The 25-year-old carried over some of that momentum early on, generating three points in seven games, but they were all assists. Sunday marked his best moment of 2017-18, as Baertschi scored his first two goals of the campaign (giving him five points in eight contests).

    Bo Horvat is the honorable mention in the Canucks’ 4-1 win against the Detroit Red Wings, collecting his first two assists of the season. Jake Virtanen also found the net for his first goal of the season.

    (As an aside, Derek Dorsett somehow has five goals already in 2017-18. Dorsett’s career-high is 12 goals, but he’s already in range of tying his second-best mark of seven.)

    Highlight of the Night: Why not go with Baertschi’s two goals?

    Factoid of the Night: This marks the fourth straight loss for the Red Wings, dropping them to 4-4-1 after a promising 4-1-0 start. But the hits could keep coming.

    Beginning with Tuesday’s game against the Sabres in Buffalo, Detroit will play three straight road games and seven of their next eight away from home. The bright side is that they’ll enjoy a ton of contests at their expensive new pad starting in mid-November, but the next few weeks could really dim whatever optimism the Red Wings built up early on.

    (For pro-tanking Red Wings fans, this might not be such a bad thing.)

    Sunday’s lone score: Canucks 4, Red Wings 1

    Can Golden Knights keep winning as they keep losing goalies?

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    The Vegas Golden Knights confirmed today’s fearful report: Malcolm Subban is expected to miss about a month thanks to a lower-body injury suffered during another Golden Knights upset (3-2 in OT vs. the Blues) on Saturday night.

    It makes for a dizzying run of turnover in the Cinderella expansion team’s net; Calvin Pickard went to the Toronto Maple Leafs as the odd man out, Subban is headed to IR, and Marc-Andre Fleury is sidelined with another concussion.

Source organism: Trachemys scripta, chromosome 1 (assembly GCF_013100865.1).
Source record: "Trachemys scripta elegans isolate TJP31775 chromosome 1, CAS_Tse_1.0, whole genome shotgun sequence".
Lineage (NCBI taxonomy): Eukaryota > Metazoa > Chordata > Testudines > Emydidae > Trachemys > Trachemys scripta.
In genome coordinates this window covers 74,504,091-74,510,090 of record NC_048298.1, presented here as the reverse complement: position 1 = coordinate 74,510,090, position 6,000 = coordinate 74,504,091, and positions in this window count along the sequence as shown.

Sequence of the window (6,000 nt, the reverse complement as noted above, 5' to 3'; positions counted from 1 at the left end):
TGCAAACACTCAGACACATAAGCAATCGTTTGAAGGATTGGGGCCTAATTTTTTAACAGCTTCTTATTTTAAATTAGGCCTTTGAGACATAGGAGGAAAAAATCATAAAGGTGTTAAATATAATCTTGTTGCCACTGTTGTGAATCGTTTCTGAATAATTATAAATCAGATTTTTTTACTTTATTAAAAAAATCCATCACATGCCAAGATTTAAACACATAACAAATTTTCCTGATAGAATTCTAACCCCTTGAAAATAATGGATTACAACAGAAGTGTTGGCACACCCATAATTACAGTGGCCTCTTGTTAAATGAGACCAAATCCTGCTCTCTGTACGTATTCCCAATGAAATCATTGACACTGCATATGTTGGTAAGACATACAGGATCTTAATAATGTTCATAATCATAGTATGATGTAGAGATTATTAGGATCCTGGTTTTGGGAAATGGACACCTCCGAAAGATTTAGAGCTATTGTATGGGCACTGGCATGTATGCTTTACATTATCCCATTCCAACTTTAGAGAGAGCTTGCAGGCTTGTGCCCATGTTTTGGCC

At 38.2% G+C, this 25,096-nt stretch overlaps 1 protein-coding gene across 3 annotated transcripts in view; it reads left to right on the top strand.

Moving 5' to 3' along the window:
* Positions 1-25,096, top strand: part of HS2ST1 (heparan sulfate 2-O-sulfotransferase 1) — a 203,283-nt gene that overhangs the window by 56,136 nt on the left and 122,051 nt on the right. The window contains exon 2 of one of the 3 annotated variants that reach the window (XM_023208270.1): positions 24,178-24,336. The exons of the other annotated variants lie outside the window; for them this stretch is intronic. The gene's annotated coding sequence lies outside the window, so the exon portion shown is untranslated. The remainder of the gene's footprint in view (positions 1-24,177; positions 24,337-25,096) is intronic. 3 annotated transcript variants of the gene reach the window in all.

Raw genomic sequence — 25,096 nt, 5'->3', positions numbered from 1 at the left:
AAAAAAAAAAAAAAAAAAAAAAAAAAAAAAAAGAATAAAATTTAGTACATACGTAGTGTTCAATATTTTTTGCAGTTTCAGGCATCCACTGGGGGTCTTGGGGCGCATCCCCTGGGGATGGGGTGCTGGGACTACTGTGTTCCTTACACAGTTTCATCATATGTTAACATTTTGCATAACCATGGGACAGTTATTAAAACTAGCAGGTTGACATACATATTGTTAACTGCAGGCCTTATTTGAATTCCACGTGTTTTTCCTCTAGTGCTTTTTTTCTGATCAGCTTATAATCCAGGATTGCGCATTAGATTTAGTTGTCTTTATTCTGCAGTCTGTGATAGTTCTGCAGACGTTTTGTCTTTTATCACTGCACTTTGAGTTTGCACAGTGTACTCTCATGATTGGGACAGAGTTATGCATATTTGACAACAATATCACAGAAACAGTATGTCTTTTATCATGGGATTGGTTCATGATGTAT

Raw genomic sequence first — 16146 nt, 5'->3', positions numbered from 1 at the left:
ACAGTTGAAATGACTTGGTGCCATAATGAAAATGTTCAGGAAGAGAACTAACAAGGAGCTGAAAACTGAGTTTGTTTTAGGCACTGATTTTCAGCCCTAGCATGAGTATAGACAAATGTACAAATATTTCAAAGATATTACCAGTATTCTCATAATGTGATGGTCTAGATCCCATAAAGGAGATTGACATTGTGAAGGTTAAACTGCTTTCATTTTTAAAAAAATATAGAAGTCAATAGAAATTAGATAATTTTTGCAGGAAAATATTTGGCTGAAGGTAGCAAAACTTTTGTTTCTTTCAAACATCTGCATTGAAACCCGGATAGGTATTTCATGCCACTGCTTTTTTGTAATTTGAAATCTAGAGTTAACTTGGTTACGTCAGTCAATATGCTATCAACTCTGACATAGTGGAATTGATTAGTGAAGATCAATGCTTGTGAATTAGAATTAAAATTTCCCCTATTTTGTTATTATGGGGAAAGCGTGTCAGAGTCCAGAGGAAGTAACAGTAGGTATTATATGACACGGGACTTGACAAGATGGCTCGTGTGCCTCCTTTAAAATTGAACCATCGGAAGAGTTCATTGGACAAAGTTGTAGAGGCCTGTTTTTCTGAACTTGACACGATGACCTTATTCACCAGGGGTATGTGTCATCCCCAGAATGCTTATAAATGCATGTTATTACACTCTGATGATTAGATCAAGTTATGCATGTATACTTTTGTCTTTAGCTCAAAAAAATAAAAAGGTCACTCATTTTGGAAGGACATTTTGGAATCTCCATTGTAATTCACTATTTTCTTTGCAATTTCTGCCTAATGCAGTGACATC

The spotlight, then, turns to Oscar Dansk, the 23-year-old goalie who stopped 10 of 11 shots against St. Louis when Subban went down with that injury.

    Golden Knights GM George McPhee said the predictable, right things regarding Dansk and the situation:

    “Injuries provide opportunities for others and that is the situation we have here,” McPhee said. “Our top two goaltenders are currently sidelined so we will now give our AHL goalies the chance to play in their absence. We felt Oscar Dansk performed well in relief on Saturday in his NHL debut.”

    In a way, Dansk feels like a lower-level version of Subban. While Subban is/was a struggling former first-rounder, Dansk was the second-round version; the Columbus Blue Jackets made him the 31st pick of the 2012 NHL Draft.

    (Hey, the 31st pick is now a first-rounder thanks to the Golden Knights, so there’s that.)

    Dansk hasn’t been setting the hockey world on fire at other levels, but maybe that makes him an interesting fit for this weird situation, as the Golden Knights continue to defy odds and puck-gravity during a 6-1-0 start.

    What to expect

    While the Chicago Blackhawks boast the sort of firepower that could make for an unpleasant introduction for Dansk, at least the Golden Knights still have a few games remaining on their first-ever homestand:

    Tue, Oct 24 vs Chicago
    Fri, Oct 27 vs Colorado
    Mon, Oct 30 @ NY Islanders
    Tue, Oct 31 @ NY Rangers

    That back-to-back to end the month could be Halloween-scary, but at least Vegas has some time to prepare. The losses are likely to come starting on Oct. 30, as they face a six-game road trip and eight of nine games away from home. That’s challenging, no expansion disclaimers needed.

    How they’ve been playing

    Some wonder if the Golden Knights should loosen their defensive logjam by trading for a netminder.

    Rather than wading too deep into that discussion, this seems like a reasonable time to look at the Golden Knights seven games (and six wins) in.

    • One thing that stands out is Vegas’ penalty kill. They’ve been almost perfect if you exclude a rough showing in their overtime win against the Sabres (Buffalo went 3-for-5 in that game). Aside from that, they’ve only allowed one power-play goal. They’ve also only hit the penalty box three or four times most nights, with one night with just one trip and the five opportunities for the Sabres standing as the outliers.